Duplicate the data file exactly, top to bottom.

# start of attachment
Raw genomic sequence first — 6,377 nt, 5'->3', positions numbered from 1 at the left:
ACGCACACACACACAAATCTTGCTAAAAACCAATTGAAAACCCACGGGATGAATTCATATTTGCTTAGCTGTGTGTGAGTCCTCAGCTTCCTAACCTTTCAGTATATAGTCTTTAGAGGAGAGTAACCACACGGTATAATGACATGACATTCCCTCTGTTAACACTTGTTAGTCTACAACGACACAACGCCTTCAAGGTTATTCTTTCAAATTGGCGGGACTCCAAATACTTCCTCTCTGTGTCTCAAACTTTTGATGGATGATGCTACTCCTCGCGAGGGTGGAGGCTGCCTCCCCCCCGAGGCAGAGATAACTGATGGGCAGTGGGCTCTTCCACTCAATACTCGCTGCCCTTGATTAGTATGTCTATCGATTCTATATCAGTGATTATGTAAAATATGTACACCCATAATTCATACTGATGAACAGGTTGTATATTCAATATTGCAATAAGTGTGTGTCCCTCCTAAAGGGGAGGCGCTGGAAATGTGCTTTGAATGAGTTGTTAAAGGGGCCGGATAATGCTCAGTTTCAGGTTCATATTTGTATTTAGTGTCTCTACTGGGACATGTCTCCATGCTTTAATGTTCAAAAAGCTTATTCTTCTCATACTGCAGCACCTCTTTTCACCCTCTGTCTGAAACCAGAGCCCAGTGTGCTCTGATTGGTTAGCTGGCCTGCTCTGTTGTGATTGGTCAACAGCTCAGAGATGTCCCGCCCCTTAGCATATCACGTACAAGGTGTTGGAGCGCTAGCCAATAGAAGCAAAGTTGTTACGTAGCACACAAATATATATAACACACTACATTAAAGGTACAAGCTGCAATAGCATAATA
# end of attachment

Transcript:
Raw genomic sequence first — 6,377 nt, 5'->3', positions numbered from 1 at the left:
ACGCACACACACACAAATCTTGCTAAAAACCAATTGAAAACCCACGGGATGAATTCATATTTGCTTAGCTGTGTGTGAGTCCTCAGCTTCCTAACCTTTCAGTATATAGTCTTTAGAGGAGAGTAACCACACGGTATAATGACATGACATTCCCTCTGTTAACACTTGTTAGTCTACAACGACACAACGCCTTCAAGGTTATTCTTTCAAATTGGCGGGACTCCAAATACTTCCTCTCTGTGTCTCAAACTTTTGATGGATGATGCTACTCCTCGCGAGGGTGGAGGCTGCCTCCCCCCCGAGGCAGAGATAACTGATGGGCAGTGGGCTCTTCCACTCAATACTCGCTGCCCTTGATTAGTATGTCTATCGATTCTATATCAGTGATTATGTAAAATATGTACACCCATAATTCATACTGATGAACAGGTTGTATATTCAATATTGCAATAAGTGTGTGTCCCTCCTAAAGGGGAGGCGCTGGAAATGTGCTTTGAATGAGTTGTTAAAGGGGCCGGATAATGCTCAGTTTCAGGTTCATATTTGTATTTAGTGTCTCTACTGGGACATGTCTCCATGCTTTAATGTTCAAAAAGCTTATTCTTCTCATACTGCAGCACCTCTTTTCACCCTCTGTCTGAAACCAGAGCCCAGTGTGCTCTGATTGGTTAGCTGGCCTGCTCTGTTGTGATTGGTCAACAGCTCAGAGATGTCCCGCCCCTTAGCATATCACGTACAAGGTGTTGGAGCGCTAGCCAATAGAAGCAAAGTTGTTACGTAGCACACAAATATATATAACACACTACATTAAAGGTACAAGCTGCAATAGCATAATA